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Case report

Trigeminal Neuralgia As the Principal Manifestation of Anaplasmosis: A Case Report


Unlike the tick-borne diseases ehrlichiosis and Lyme disease, human granulocytic anaplasmosis is rarely associated with neurological complications. In this case report, we present a patient who developed a severe, lancinating headache shortly after known tick exposure. A tick-borne PCR panel was positive for Anaplasmosis phagocytophilum and neurology evaluation yielded a concomitant diagnosis of new-onset trigeminal neuralgia. Our case explores the relationship between anaplasmosis infection and trigeminal neuralgia.


Human granulocytic anaplasmosis infection, known more simply as anaplasmosis, is a tick-borne disease carried by the Ixodes scapularis tick. Epidemiologically, anaplasmosis is more frequently diagnosed in the spring and summer months and is most common in the northeast United States [1]. Because of climate change and the expansion of the Ixodes tick in this region, cases of anaplasmosis and other tick-borne diseases are predicted to increase greatly over the coming years [2]. Anaplasmosis has a short incubation period, with symptoms appearing an average of 5.5 days after tick exposure. Common symptoms include fever, chills, malaise, myalgias, and headache, though more severe infection can occur in patients of advanced age, with comorbid conditions, or with compromised immune systems [3]. Neurological symptoms are rare but have been reported with anaplasmosis and include meningoencephalitis, cranial nerve palsies, and demyelinating polyneuropathies [4]. Laboratory findings typical of anaplasmosis infection include leukopenia, thrombocytopenia, and elevated transaminases. CSF studies are typically within normal limits, regardless of neurological symptoms. There are a variety of diagnostic tests for anaplasmosis, including indirect fluorescent antibody testing, serology using ELISA, or DNA amplification through PCR. Treatment should include doxycycline for 7-10 days and should be initiated in all symptomatic patients with suspected disease [3]. The following documents a case of bilateral trigeminal neuralgia triggered by anaplasmosis.

Case Presentation

The patient is an 80-year-old female with a past medical history of hereditary hemochromatosis, hypertension, and gastroesophageal reflux disease who presented to the hospital with a sudden onset of severe, lancinating headache in the distribution of the fifth cranial nerve bilaterally. She also reported intermittent fever, with a maximum temperature of 102°F, fatigue, myalgias, and joint pain. Two months prior, the patient had completed a two-week course of doxycycline for presumed Lyme disease after being bitten by a tick and noticing a rash on her torso. She reported frequent tick exposures at home, as she lives in a wooded area, and stated that in the time after her antibiotic completion, she did find another non-engorged tick that was easy to remove.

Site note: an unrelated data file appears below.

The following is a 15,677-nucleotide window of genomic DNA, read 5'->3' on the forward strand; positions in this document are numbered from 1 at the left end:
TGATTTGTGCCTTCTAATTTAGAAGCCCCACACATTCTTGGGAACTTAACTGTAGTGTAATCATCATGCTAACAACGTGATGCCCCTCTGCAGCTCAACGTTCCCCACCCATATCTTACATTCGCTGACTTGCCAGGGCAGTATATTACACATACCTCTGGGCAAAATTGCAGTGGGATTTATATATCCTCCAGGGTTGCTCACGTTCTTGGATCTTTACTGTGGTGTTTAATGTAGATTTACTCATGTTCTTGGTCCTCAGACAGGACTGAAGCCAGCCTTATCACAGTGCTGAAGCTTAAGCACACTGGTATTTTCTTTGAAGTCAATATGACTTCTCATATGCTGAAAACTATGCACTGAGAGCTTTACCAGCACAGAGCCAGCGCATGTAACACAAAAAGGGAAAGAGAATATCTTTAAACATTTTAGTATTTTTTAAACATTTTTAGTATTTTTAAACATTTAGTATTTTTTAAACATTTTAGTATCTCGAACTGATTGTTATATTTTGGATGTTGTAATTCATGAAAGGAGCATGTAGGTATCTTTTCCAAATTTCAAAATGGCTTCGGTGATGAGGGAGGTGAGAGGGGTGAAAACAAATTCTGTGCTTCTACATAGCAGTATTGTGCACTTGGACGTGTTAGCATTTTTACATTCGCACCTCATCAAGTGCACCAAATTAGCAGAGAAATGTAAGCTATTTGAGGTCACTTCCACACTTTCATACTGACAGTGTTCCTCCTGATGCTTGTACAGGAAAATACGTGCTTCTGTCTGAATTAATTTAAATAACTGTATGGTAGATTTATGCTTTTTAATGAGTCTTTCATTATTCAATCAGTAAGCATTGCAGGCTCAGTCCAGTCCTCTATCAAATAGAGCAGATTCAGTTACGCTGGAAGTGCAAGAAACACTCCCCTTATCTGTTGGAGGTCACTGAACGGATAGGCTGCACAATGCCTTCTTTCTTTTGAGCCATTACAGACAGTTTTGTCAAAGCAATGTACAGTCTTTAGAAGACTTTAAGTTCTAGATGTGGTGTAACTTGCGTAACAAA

On initial evaluation, the patient’s vitals showed a temperature of 97.2°F, blood pressure of 133/74 mmHg, heart rate of 107 beats per minute, respiratory rate of 17 breaths per minute, and an oxygen saturation of 99% on room air. The complete blood count revealed lymphopenia with a white blood cell count of 3.10 k/mcL and thrombocytopenia with a platelet count of 99,000 k/mcL. A basic metabolic panel showed mild hyponatremia with a sodium of 131 mmol/L. A hepatic function panel demonstrated elevated alanine and aspartate aminotransferases of 54 and 62 U/L, respectively. C-reactive protein was elevated at 108.9 mg/L. Both computed tomography of the head without contrast and computed tomography angiography of the neck with contrast were unremarkable. Lumbar puncture was performed with cerebrospinal fluid analysis that was negative for viral and bacterial infections, including Lyme disease. Specifically, CSF showed no RBCs or nucleated cells, glucose was 65 mg/dL, and protein was 20 mg/dL. Neurology consultation was obtained and the patient’s symptoms were felt to be consistent with a diagnosis of trigeminal neuralgia. MRI was recommended, but the patient was unable to undergo MRI because of her history of stapedectomy with steel stapes implant in the 1980s. Upon further questioning, the patient also revealed a family history of trigeminal neuralgia in her mother. 

To further evaluate the cause of her symptoms and laboratory abnormalities, infectious disease was consulted. Given her history of frequent tick exposures, it was felt that anaplasmosis was possible. Given its shorter incubation period and the fact that erythema migrans would likely precede any neurologic symptoms, a diagnosis of Lyme disease was considered less likely when taking into account the patient’s recent completion of a two-week course of doxycycline. However, anaplasmosis and ehrlichiosis can both develop over a shorter timeframe and without a noticeable rash, making these infections a more likely explanation of the patient’s signs and symptoms. To confirm the suspected diagnosis, a tick-borne disease panel was ordered and was positive for Anaplasma phagocytophilum  DNA by PCR. Babesia microti DNA, Borriela miyamotoi DNA, Ehrlichia chaffeensis DNA, and Borrelia burgdorferi DNA were not detected. 

The patient was treated with 300 mg of gabapentin twice daily and 100 mg of doxycycline twice daily for two weeks. One week following her discharge, laboratory tests were repeated. A complete blood count revealed resolution of her leukopenia and thrombocytopenia. Hepatic function tests showed normalization of aspartate aminotransferase to 39 U/L and improvements of alanine aminotransferase to 40 U/L. CRP was also within normal limits at 1.8 mg/L. She also reported marked improvement of her headache.


Anaplasmosis, caused by Anaplasma phagocytophilum, is a vector transmitted disease noted in forest regions across the United States. Along the Eastern coast, the most common vector is the Ixodes Scapularis tick (Figure 1), which can also co-transmit Borrelia burgdorferi (the bacteria responsible for Lyme Disease). A tick needs to be attached for 36-48 hours for Borrelia to be transmitted and 4-24 hours for Anaplasmosis [1,3]